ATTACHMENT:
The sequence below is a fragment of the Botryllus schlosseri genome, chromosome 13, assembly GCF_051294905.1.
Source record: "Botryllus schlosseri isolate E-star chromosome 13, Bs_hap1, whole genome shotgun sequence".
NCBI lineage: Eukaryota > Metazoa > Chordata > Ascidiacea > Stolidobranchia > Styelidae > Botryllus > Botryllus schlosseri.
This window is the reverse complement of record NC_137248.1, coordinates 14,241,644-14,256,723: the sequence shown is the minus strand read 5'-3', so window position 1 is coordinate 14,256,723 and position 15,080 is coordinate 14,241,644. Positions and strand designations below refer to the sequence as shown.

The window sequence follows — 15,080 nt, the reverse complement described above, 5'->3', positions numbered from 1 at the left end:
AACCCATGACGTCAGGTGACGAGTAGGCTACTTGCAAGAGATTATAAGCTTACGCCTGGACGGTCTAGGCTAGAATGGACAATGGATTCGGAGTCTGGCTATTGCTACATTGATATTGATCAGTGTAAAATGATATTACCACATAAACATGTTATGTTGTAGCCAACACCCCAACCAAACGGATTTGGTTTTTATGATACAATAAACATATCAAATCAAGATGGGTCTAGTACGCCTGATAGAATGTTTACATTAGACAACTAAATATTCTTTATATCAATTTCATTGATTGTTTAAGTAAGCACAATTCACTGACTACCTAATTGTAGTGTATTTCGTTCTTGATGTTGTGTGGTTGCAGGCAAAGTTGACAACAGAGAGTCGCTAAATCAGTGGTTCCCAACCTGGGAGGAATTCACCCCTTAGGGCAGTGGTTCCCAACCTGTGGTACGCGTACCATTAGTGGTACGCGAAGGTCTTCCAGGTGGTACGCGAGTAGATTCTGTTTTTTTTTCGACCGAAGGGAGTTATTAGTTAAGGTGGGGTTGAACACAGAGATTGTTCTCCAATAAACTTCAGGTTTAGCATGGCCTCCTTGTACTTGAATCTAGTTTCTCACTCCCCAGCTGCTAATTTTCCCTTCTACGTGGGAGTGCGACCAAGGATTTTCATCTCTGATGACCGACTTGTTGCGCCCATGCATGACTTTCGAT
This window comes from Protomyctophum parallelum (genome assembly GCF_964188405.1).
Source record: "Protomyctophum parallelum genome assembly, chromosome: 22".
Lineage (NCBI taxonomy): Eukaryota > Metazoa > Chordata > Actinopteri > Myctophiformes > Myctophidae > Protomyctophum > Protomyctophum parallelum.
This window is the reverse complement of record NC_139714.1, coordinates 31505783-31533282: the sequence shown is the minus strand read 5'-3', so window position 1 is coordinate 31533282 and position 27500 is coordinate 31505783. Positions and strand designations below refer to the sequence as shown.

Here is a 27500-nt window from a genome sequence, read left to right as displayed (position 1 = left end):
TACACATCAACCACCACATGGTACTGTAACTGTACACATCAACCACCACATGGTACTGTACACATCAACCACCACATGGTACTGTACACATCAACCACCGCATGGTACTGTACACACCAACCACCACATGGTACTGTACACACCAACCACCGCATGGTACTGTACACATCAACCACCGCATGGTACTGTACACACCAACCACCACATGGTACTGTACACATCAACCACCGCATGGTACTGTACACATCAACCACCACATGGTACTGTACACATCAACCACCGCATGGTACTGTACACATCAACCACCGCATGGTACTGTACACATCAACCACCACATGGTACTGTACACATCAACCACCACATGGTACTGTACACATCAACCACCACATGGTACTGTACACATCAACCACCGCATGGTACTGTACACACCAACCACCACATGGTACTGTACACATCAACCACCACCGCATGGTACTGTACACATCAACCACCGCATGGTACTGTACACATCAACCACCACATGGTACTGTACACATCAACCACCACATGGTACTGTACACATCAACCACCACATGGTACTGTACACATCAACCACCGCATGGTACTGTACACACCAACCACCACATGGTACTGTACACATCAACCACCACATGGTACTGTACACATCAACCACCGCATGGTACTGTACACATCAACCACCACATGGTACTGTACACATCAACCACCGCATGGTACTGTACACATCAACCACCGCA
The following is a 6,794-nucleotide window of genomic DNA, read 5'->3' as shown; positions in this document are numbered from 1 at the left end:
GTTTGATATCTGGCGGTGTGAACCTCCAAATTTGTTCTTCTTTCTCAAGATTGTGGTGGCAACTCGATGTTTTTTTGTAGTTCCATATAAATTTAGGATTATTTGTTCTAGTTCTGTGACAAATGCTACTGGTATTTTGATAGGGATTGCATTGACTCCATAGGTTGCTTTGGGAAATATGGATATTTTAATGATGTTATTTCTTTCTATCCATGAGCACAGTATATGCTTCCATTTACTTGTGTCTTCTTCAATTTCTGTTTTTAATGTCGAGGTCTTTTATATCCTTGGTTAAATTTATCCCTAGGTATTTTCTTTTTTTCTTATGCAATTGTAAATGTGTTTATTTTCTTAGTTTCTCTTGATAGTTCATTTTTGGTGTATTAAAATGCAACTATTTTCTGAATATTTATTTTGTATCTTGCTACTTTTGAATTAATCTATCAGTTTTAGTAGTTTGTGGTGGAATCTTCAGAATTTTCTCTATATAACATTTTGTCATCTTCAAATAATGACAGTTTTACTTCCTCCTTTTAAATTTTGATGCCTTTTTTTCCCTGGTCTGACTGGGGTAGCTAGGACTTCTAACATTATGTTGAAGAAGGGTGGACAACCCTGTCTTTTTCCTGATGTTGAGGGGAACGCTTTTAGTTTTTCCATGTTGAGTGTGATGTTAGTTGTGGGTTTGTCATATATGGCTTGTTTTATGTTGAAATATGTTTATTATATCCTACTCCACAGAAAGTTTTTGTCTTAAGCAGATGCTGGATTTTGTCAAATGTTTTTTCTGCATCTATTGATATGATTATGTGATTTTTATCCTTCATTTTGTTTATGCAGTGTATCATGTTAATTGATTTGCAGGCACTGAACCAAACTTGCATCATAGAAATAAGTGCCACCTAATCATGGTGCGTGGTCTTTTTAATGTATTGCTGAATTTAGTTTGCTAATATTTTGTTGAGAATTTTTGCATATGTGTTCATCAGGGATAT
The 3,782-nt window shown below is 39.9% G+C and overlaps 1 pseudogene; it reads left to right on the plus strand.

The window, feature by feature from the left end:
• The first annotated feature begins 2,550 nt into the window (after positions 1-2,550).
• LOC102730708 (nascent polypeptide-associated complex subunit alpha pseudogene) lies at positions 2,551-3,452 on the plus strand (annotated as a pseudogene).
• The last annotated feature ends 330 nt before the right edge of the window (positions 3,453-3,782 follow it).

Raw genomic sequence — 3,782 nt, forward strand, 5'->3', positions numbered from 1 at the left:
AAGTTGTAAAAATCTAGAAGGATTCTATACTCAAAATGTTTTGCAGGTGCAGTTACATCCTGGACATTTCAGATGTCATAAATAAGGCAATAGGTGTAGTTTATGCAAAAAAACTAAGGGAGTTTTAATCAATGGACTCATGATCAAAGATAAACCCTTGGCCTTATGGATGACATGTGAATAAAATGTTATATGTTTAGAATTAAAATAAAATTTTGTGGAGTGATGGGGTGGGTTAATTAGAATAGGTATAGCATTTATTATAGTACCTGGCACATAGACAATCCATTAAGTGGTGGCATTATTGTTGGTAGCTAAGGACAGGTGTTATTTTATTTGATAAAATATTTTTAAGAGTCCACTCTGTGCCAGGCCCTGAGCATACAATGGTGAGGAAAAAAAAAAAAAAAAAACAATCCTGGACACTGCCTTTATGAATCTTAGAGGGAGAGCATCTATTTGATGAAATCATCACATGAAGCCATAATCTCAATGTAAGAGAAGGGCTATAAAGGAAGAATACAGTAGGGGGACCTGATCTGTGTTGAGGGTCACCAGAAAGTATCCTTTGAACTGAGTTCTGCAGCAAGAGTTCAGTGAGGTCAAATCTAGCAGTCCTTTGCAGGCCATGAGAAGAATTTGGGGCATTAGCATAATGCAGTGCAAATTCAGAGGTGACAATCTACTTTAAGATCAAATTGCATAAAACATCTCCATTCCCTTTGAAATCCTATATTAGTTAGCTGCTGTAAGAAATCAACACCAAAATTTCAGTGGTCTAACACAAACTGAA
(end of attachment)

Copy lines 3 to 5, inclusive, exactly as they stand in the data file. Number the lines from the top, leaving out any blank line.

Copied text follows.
NCBI lineage: Eukaryota > Metazoa > Chordata > Ascidiacea > Stolidobranchia > Styelidae > Botryllus > Botryllus schlosseri.
This window is the reverse complement of record NC_137248.1, coordinates 14,241,644-14,256,723: the sequence shown is the minus strand read 5'-3', so window position 1 is coordinate 14,256,723 and position 15,080 is coordinate 14,241,644. Positions and strand designations below refer to the sequence as shown.

The window sequence follows — 15,080 nt, the reverse complement described above, 5'->3', positions numbered from 1 at the left end: